Toni Ross has devoted most of her career to stoneware sculpture, producing bodies of work that seek the austerity and gravitas of certain forms of ancient art—through muted palettes, textural layering, and rearticulated remnants. Her ongoing fixation with the cubic form has rendered tense, mysterious stoneware blocks; heavy matter that she regularly offsets with cracks and partial openings (pointing to the obscure, cloistered space inside) or by wrapping string in a gesture wavering between support and clinginess. The artist’s last projects, two successive site-specific insrallations and one inter, expand all these lines of thought into colossal experiences.
In “Permanent Transience” (on view between the summers of 2016 and 2017 as part of the Parrish Art Museum’s off-site “Roadshow” series), Ross enclosed three existing boulders with massive cubes made of straw—or rather, many bails of straw tied seamlessly within rebar frameworks—transforming the visible parts of the rocks into molten, otherworldly matter. “Sanctuary Entwined,” on view between the summer of 2017 and the spring of 2018, was created for LongHouse Reserve in East Hampton, the bucolic 16-acre estate and outdoor museum established by renowned textile designer Jack Lenor Larsen. For this project, Ross intervened three trees that live on a gravel pathway with large cubessteel structures completely enveloped in a total of 45 miles of hemp twine. A bleached hemp cube sat at the bottom of a native oak, its three-way trunk emerging from the top like antennae. A larger, slightly darker cube allowed the limbs of a towering American beech to stretch out from its top and side. The smallest piece of the grouping, a burlap cube balanced on an edge, appeared to be pierced and pinned down under the thin trunk of a weeping European beech.
“When I first conceived the piece,” says Ross, “it was just a couple of months after Trump had tried to ban Muslims from the country and there were many meetings happening out here for Latino residents and really upsetting conversations about what they needed to be prepared for. So, the question of what makes a space safe, and what that means to one person or another, was really on my mind.” Consequently, the two largest pieces in “Sanctuary Entwined” were made to allow viewers inside. Expectedly, the interiors pay homage to the graceful simplicity of the trees gripped to the ground, connected like beams to the crowns soaring above. Unexpectedly, the experience is multisensory and deeply meditative—a subtler “Earth Art” version Yayoi Kusama’s or Pipilotti Rist’s digital media immersions. Within the pliable walls of twine, it smelled faintly of bark and moss; on clear days, shafts of sunshine sifted through the spaces between the strings of twine, producing ephemeral drawings with light that interwove with existing patterns or dissolved in patches of brightness that pooled in from where the trunks surfaced out of the sculptures.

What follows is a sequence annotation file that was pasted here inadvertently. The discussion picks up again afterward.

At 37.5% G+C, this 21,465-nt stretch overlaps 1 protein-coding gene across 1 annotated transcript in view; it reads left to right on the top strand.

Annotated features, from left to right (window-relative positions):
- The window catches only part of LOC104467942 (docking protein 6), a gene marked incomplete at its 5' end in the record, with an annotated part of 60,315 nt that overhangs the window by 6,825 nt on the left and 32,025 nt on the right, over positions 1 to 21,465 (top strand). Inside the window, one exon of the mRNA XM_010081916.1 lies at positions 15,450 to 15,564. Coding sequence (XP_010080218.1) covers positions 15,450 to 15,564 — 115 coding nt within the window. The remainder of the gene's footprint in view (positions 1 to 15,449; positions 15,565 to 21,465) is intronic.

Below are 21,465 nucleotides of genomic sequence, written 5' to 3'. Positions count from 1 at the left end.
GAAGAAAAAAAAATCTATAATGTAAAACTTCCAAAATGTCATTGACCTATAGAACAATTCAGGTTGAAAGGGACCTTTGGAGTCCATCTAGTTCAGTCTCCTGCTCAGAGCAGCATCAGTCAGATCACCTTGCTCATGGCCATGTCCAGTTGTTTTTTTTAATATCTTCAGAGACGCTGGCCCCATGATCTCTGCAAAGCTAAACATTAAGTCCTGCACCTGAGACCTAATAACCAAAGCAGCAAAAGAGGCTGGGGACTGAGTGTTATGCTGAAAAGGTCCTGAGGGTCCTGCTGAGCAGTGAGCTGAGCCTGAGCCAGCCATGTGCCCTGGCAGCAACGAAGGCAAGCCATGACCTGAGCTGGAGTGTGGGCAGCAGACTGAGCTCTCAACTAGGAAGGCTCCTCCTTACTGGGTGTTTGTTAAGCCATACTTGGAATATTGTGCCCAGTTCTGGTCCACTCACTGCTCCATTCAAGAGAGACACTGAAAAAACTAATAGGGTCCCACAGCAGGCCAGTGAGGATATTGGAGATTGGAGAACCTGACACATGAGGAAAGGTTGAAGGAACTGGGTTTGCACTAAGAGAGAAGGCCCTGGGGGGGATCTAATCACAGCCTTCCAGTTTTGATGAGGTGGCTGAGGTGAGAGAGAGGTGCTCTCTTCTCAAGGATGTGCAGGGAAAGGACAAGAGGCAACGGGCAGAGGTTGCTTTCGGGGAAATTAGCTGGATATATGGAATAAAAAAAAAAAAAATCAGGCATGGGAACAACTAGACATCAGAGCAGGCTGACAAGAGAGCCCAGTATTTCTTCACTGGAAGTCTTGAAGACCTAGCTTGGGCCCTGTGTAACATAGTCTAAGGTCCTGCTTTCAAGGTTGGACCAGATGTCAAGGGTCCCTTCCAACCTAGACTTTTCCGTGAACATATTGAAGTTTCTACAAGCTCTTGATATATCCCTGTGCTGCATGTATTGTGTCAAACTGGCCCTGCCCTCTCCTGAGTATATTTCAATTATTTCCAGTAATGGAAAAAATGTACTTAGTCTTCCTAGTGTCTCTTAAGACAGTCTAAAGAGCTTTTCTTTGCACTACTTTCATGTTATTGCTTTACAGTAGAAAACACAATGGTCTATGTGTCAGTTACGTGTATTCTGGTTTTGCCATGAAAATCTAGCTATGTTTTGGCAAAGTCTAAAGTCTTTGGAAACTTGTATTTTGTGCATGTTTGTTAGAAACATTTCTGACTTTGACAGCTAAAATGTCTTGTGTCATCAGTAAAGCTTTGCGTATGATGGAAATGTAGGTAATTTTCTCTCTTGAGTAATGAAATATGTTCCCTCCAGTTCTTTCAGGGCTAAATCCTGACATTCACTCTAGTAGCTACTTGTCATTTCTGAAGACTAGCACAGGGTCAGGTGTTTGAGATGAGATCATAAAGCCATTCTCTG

In one of a series of in situ panel discussions that Ross organized during the summer of last year, editor Uzoamaka Maduka observed: “[for women artists] there’s a sense that nature isn’t something that’s there to be mastered or controlled, but rather something that is to be collaborated with … For me that’s very different than the traditional way of encountering the intensity of nature and perhaps might be something that distinguishes it from a more male and hegemonic perspective.” Ross’s vision of the cube as a sanctuary (one contained by and encapsulating nature) in fact opposes the male driven minimalist idealization of the cube as the perfect non-figurative form only representing its own abstract unchanging qualities, and thus fundamentally removed from the cycles and mutations of the natural world. Donald Judd’s concrete and mirrored cubes, Sol LeWitt’s systematic variations of modular cubes, Larry Bell’s coated glass cubes, and Richard Serra’s heavy stacked steel blocks are all, for better or worse, emblems of control. Ross’s large-scale work, while still largely self-effacing, upholds its status as art-object while almost dissolving into the landscape. When the first blooms of spring settled on LongHouse Reserve,“Sanctuary Entwined” had endured three full seasons and their imprints of mold and rust. Under sun, precipitation, and snow, protein-loaded hemp acted like a restless living organism, ceaselessly contracting and relaxing in synchrony with the moisture in the air. After rain showers, loose strings from knots left untrimmed coiled together as snakes would. Like the two sides of the brain engaged in battle, the accumulated tensile strength of the twine continuously challenged the exact geometry of the steel.
“I realized that in the end you’re not in charge,” says Ross. “You have to be a part of a conversation with the materials and realize that it is what it is … I’m not creating yet another thing to exist in this world, but rather it’s here for a while and then it goes back to the earth. Then I create another one.” The protective, compulsive actions of wrapping and weaving involved in the making of the pieces in “Sanctuary Entwined,” with their emphasis on process, are vulnerable and transient only because they’re part of a mutable, self-regenerating practice. This is the biggest accomplishment of Ross’s large-scale work so far, the embodiment of a very contemporary fluidity between notions of strength and frailty—or permanence and decay—as a possible means for subversion.